New Scrap Metal Dealers Act is good news for West Midlands

Police and Crime Commissioner Bob Jones has welcomed the new law targeting trade in stolen metal which came into force on 1 October.

 Bob Jones said:

 "After years of cross-party campaigning at local and national levels, with the engagement of many other organisations and business leaders, the law changed in December 2012.  It meant that anyone selling scrap metal would have to show photo ID and would not be able to be paid cash for their wares.
 
"The new Scrap Metal Dealers Act 2013 is aimed at preventing the theft of metal and means that Act, all dealers, motor salvage operators and itinerant collectors must obtain a licence from each local authority where they operate.

"This is good news for the West Midlands, where we have suffered more than other parts of the country, with high levels of metal theft, including theft from the rail transport infrastructure such as power cables and signalling equipment and the consequent detrimental effect on our rail services.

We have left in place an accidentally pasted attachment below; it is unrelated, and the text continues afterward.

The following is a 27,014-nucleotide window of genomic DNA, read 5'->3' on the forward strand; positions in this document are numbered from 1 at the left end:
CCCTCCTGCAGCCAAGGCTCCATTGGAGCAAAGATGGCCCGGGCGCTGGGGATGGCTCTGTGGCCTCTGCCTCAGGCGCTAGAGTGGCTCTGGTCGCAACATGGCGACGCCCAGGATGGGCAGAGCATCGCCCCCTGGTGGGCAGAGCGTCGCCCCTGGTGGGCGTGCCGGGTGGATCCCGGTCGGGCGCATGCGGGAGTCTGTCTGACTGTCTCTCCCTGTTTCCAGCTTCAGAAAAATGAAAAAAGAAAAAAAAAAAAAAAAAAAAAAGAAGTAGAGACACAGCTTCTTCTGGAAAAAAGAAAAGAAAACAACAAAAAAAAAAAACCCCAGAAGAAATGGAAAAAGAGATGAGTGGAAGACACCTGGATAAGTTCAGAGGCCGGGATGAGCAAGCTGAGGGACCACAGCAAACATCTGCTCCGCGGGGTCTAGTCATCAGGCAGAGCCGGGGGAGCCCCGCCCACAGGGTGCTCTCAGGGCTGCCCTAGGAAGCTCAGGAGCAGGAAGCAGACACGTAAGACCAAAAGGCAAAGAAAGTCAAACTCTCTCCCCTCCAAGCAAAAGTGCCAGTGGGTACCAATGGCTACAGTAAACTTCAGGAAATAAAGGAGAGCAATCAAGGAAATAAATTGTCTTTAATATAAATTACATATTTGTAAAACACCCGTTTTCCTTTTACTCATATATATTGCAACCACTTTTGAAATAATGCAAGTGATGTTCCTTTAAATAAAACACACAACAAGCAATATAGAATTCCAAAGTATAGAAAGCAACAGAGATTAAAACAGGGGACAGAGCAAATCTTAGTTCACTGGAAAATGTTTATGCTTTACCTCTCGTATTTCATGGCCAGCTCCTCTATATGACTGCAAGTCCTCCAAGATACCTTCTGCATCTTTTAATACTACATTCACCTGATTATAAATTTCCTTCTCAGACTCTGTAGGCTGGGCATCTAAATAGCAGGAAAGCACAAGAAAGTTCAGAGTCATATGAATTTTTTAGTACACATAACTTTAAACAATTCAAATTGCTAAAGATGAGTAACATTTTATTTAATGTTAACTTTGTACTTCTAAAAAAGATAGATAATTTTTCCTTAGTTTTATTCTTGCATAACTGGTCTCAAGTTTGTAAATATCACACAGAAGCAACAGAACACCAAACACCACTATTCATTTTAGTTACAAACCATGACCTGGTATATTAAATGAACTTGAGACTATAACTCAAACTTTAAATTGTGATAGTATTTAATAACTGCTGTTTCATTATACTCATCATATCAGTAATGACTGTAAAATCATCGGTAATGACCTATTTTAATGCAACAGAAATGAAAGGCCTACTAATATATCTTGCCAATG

"It is therefore welcome news that the National Metal Theft Taskforce led by the British Transport Police within the United Kingdom, has helped to reduce metal thefts nationally with reductions of 47% across the West Midlands force area.
 
"In the past, the Scrap Metal Dealers Act 1964 did not place the onus upon the dealers to ensure the traceability of the seller as transactions were in cash and police powers to enter and inspect premises were very limited.  The new Scrap Metal Dealers Act 2013 will help to address these issues.
 
"Metal theft also involves theft of metal from the exterior of residential/commercial properties or the desecration of war memorials. It is an issue that adversely affects our local communities and the economic well-being of the West Midlands and it is reassuring to see that the new Act is a step in the right direction toward improving this situation."

Scrap metal